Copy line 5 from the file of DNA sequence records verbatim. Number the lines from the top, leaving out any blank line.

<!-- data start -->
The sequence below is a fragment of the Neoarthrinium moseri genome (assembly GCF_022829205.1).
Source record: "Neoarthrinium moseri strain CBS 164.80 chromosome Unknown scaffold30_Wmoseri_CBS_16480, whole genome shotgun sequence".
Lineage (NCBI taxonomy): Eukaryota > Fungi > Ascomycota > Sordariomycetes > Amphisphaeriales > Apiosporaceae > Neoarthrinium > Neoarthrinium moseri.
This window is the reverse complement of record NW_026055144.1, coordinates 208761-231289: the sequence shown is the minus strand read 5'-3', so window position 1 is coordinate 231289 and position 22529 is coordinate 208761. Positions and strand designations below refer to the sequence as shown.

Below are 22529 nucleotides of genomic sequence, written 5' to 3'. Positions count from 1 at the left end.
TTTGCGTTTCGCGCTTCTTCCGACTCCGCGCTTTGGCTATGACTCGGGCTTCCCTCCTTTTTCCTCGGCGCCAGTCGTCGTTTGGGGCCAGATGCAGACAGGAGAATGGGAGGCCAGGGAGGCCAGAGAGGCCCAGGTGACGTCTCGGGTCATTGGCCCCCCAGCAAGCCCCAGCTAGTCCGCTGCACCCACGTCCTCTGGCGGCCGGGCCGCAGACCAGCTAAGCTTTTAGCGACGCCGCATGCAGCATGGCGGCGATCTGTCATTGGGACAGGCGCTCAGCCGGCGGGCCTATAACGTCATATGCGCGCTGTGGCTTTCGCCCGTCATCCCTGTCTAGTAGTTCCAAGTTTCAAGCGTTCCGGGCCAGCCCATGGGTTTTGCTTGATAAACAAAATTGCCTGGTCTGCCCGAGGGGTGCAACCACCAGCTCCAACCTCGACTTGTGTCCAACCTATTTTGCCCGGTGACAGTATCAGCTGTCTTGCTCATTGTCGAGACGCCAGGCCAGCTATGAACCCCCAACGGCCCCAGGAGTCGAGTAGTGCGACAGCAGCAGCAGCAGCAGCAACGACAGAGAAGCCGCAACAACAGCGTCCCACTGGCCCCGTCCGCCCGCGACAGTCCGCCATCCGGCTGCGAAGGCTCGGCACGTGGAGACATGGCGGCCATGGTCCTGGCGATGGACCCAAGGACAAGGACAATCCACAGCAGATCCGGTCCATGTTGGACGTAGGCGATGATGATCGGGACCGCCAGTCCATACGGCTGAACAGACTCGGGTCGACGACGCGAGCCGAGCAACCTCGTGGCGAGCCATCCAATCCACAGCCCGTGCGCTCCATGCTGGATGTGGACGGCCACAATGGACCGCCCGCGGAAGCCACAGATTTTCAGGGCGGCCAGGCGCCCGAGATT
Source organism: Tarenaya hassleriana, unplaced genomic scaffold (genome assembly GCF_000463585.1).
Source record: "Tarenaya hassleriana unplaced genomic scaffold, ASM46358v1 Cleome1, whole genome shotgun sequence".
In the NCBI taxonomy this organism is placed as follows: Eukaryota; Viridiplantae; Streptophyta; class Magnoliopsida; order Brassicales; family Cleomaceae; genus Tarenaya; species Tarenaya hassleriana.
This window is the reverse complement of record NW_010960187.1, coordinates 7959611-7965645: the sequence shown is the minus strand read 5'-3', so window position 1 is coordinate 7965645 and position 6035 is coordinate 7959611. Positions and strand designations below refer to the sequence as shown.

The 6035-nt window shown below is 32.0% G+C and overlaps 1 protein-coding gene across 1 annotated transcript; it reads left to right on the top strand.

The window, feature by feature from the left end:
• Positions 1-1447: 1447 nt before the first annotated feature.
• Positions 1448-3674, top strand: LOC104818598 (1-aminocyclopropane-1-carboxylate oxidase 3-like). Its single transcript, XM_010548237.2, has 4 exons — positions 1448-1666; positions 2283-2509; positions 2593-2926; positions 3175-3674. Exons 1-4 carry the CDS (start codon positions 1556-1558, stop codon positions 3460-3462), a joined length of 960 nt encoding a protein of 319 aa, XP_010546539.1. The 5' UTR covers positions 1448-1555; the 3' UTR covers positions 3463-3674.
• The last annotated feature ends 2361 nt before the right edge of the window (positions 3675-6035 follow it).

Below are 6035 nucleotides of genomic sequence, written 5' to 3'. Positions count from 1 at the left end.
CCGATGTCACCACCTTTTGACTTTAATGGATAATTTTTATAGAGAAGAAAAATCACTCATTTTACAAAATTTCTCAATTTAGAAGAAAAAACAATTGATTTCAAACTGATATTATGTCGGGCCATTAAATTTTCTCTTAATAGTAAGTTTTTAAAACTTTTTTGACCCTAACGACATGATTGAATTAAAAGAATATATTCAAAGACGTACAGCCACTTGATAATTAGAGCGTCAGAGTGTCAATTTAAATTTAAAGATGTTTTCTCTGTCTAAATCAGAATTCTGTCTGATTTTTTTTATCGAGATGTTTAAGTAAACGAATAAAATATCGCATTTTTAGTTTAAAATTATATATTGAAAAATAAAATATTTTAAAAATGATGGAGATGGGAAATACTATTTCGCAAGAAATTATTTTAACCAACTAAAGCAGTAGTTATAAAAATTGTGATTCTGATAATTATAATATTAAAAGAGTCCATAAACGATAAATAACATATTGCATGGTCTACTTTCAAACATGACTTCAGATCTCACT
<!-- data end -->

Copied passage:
Below are 22529 nucleotides of genomic sequence, written 5' to 3'. Positions count from 1 at the left end.